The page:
DigitalEmbrace:  Example: A_MINOR C:QA:917 C:RA:79 C:RA:97 and LOOP_E_SUBMOTIF C:QA:915-917 C:QA:860-862 both involve 917.  Three contain 1085: U_TURN C:QA:1083-1085 and A_MINOR C:QA:1085 C:QA:1055 C:QA:1104 and PLATFORM C:QA:1083 C:QA:1085-1086 C:QA:1082.  Two involve 1393: U_TURN C:QA:1391-1393 and A_MINOR C:QA:1393 C:QA:1338 C:QA:1314.


Andy Watkins: very easy for A_MINOR to involve bases something else involves. Two of those bases are BPed to each other and the third is an adenosine making some interactions with the BP (edited) 


DigitalEmbrace: Great, thank you!



I have found a paper with an image that shows the additive nature of some motifs. 





Figure 1 from Probing the structural hierarchy and energy landscape of an RNA T-loop hairpin


It seems that the U handle in this case is a submotif in a bigger motif. Read the text under the image in the paper. 


In another paper, I read that the submotifs could get added to bigger motifs. So motifs are sorts of like legos. Building blocks. 






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DigitalEmbrace

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I've been thinking about the significant global misfolds LinearFold (and Vienna 2 to an even greater extent) are modeling in the WT ribosome. If such large misfolds were actually happening, the ribosome would not be able to function. This makes me wonder, how close are these helices to each other in the folded ribosome? Can I view them in a 3D representation?

The helices involved are:

25-50/1970-2000 H2-H4/H61,H64

50-65/1930-1945 H5, H6/H71

175-180/1830-1835 Loop between H10, H11/H67

265-270/1765-1770 H14/H64

440/1750 H4/H63

465/1725-1730 H23/H63

560-570/1675-1685 H25/H60,H62

515-530/1710-1720 H2/H63

(Bases are approximate)

It’s pretty much domain I interacting with domain IV. How close is domain IV to domain I? Are they interacting with each other in a way that is impeding ribosome efficiency? Or is the issue in our modeling?

I lean towards thinking the modeling is incomplete and am not nearly as focused on the global misfolds as I was initially. Instead I now wonder if we may find more benefit from addressing local misfolds.

Diagram indicating no base pairing between domain I and domain IV.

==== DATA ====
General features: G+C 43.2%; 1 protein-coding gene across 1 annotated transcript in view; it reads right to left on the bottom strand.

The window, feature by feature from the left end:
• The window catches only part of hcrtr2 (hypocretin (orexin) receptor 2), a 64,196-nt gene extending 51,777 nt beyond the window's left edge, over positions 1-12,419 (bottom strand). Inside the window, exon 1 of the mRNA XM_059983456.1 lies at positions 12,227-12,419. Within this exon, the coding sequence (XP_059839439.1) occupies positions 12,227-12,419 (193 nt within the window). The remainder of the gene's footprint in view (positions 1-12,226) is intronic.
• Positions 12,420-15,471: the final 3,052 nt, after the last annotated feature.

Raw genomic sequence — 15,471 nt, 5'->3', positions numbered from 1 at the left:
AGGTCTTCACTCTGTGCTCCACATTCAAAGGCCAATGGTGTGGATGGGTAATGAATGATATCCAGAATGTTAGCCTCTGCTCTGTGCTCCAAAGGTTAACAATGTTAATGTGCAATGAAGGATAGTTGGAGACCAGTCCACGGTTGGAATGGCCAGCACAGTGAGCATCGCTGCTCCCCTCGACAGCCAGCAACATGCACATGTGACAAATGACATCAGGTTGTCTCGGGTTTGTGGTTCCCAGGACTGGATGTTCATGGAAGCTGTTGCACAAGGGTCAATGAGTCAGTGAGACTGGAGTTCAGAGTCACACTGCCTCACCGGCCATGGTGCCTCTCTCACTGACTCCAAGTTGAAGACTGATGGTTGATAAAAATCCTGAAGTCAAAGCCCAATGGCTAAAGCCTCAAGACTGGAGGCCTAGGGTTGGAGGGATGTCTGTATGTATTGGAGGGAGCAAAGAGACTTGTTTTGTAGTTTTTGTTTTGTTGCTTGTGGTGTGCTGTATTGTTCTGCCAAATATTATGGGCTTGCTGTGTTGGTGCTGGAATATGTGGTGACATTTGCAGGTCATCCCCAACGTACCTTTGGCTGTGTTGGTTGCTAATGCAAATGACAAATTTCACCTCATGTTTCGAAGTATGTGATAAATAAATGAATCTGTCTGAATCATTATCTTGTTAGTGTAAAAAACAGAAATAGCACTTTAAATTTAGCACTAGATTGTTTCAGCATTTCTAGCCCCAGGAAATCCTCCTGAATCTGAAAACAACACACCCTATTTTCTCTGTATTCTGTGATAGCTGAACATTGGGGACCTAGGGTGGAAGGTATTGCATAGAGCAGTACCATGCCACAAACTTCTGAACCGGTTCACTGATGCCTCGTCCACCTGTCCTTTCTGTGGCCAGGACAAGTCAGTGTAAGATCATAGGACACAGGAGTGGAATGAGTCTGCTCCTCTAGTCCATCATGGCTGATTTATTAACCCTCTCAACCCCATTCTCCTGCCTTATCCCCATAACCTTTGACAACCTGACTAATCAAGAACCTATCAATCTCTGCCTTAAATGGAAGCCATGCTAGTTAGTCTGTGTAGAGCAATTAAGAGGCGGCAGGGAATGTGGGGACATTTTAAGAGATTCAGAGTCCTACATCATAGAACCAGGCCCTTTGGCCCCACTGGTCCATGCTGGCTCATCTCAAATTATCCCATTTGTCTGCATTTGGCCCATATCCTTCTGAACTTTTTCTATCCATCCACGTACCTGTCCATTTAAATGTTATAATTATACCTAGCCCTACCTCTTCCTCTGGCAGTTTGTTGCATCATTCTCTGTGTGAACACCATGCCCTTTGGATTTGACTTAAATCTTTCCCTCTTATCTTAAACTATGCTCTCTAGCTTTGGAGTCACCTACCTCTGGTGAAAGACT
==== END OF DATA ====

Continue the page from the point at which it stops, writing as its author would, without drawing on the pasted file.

If Eli or anyone else who has learned the 3D molecular modeller wants to pull up these helices, I’d be curious to learn the position of these helices in relation to their possible mispair.


(Edited)
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Eli Fisker

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Hi DigitalEmbrace! 


Here are some screenshots from Chimera for the misfolds you are requesting. 


I have viewed the following ribosome from PDB in the program Chimera : https://www.rcsb.org/structure/4ybb


For instructions on how to get started, see this post




Misfold image 1



25-50/1970-2000 H2-H4/H61,H64

Commandline: select : 25-50.DA,1970-2000.DA



Misfold image 2




50-65/1930-1945 H5, H6/H71

Commandline: select : 50-65.DA,1930-1945.DA



Misfold image 3




175-180/1830-1835 Loop between H10, H11/H67

Commandline: select : 175-180.DA,1830-1835.DA



Misfold image 4




265-270/1765-1770 H14/H64

Commandline: select : 265-270.DA,1765-1770.DA



Misfold image 5



440/1750 H4/H63

Commandline: select : 440.DA,1750.DA




Misfold image 6



Commandline: select : 465.DA,1725-1730.DA

465/1725-1730 H23/H63


Misfold image 7



Commandline: select : 560-570.DA,1675-1685.DA

560-570/1675-1685 H25/H60,H62


Misfold image 8



Commandline: select : 515-530.DA,1710-1720.DA

515-530/1710-1720 H2/H63


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DigitalEmbrace

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Thank you, Eli! Wow, those helices are all pretty far apart. Seems unlikely they are misfolding with each other.
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Eli Fisker

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One thing you could do, is to check sequences pairs and see if they are a match. This may be what Vienna2 and LinearFold are reacting to.  
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DigitalEmbrace

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Haven't ever noticed any mispairings in the Eterna secondary structure of the wild-type ribosome.
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Eli Fisker

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I took one of your helix sets: 25-50/1970-2000 H2-H4/H61,H64

I marked the bases 25-50/1970-2000. I was in the LinearFold engine. The two base stretches are some way apart from each other. 



I flipped to natural mode and the LinearFold engine predicts the two sets of bases misfolds up with each other. 



Many of the bases in the two stretches of bases are a match to each other. 

In this specific case the same does not happen in Vienna and Vienna2. Nupack is grupmy about giving natural mode. 

If you beam the natural mode to the puzzlemaker, it will give you structure of the WT - with mispairings.
(Edited)